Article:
Two giants felled, one to go. The biggest, nastiest, smelliest giant of them all - the hated Broncos, led by the Ferret himself, Mike Shanahan. The most heinous bunch of illegal-cut-blocking, salary-cap-skirting, John-Elway-worshiping dirtbags ever assembled. We hate these guys even more than we envy their two Super Bowl wins. And now all they had to do was beat a second-division team from the NFC at Mile High (did I mention their unfair home-field advantage?) and they'd once again walk off with their arms around our dream.

Yeah, we don't like those guys.

(Darrent Williams excepted. May his killers be found and brought to justice swiftly.)


The 49ers played Denver tough out of the gate. The Broncos had first-and-goal from the 1 late in the first quarter, but Mike Bell was stuffed twice, and they had to settle for a field goal. Their next time with the ball, a vicious (but legal!) hit from Anthony Adams drove Jay Cutler out of the game. I hadn't envisioned many scenarios in which San Francisco actually won the game, but most of the ones I had involved Jake Plummer in a significant role. On the next play, Bell broke free from midfield and was finally brought down from behind at the 3, but Shanahan strangely decided at that point to put the ball in the hands of Plummer, who hadn't thrown a pass in anger in six weeks. The result was a sack, then an incomplete, then a futile scramble. Denver again had to settle for a field goal. Still a one-possession game, Plummer in at QB...let's just say I wasn't giving up yet, especially after Plummer threw a stupid pick on the Broncos' next possession.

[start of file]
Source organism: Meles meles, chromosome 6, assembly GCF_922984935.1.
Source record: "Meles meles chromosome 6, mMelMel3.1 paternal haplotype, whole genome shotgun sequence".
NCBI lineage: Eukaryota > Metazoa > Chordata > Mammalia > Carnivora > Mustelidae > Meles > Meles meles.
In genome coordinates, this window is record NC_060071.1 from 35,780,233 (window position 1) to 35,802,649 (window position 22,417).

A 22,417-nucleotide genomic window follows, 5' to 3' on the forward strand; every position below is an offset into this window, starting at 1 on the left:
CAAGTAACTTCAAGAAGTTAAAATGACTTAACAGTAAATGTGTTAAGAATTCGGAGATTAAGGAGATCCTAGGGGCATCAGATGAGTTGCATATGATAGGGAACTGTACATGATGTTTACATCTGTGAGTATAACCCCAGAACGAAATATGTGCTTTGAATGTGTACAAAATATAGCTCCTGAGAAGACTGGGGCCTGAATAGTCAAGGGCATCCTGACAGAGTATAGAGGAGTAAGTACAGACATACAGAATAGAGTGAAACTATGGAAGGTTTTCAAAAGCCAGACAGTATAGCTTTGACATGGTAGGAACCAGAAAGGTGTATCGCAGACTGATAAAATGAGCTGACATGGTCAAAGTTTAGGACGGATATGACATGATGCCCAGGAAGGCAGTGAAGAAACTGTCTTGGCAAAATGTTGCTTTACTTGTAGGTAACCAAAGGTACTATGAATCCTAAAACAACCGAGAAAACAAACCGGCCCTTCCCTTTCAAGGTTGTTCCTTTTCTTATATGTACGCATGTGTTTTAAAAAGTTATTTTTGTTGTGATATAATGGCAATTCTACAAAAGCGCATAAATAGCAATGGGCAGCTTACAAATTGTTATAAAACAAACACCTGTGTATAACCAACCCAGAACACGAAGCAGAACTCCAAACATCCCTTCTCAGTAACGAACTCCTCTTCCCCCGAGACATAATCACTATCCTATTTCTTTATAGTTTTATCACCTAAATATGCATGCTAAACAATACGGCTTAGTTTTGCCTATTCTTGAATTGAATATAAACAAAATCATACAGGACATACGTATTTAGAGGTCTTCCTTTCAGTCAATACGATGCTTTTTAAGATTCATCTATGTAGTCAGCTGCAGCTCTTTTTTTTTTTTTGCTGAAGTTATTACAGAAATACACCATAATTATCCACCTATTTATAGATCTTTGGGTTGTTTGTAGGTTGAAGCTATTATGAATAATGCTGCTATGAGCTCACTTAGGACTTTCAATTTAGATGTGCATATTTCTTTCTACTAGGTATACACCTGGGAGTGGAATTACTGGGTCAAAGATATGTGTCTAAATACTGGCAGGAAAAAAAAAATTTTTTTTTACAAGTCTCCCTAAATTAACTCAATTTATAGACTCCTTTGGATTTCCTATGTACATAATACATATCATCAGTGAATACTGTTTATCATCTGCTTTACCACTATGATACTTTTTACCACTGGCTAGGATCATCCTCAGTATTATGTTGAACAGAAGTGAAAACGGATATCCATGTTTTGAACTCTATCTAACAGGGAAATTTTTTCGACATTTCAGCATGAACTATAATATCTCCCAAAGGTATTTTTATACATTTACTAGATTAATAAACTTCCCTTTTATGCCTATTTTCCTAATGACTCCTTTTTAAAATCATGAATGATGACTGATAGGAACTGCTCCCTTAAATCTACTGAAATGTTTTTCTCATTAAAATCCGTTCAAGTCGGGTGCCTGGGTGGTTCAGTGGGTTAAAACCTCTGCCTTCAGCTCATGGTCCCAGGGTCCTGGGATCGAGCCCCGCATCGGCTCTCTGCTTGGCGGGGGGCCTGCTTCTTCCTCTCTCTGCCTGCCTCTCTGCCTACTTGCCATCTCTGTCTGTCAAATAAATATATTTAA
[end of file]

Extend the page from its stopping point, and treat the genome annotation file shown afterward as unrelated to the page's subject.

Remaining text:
The time to give up was late in the half, after the 49ers had finally driven into Denver territory, when an Alex Smith passed bounced off Frank Gore's hands and into the air, where Champ Bailey - it's never a good thing when I have to type his name - pulled it out of the air and ran it back 70 yards for a touchdown. Hey, the 49ers had their shot, but now it's 13-0 Denver with barely a half to play, and San Francisco has put together just one drive of more than 4 plays all day.

But they get the ball back just before the 2-minute warning, and the Frank Gore show begins in earnest. Off right tackle for 24 yards. Off right tackle for 9 yards. Off right tackle again, again for 9 yards. The 49ers put together a 12-play drive, and Joe Nedney gets called on from 46 yards before the half ends and nails it. It's still a game.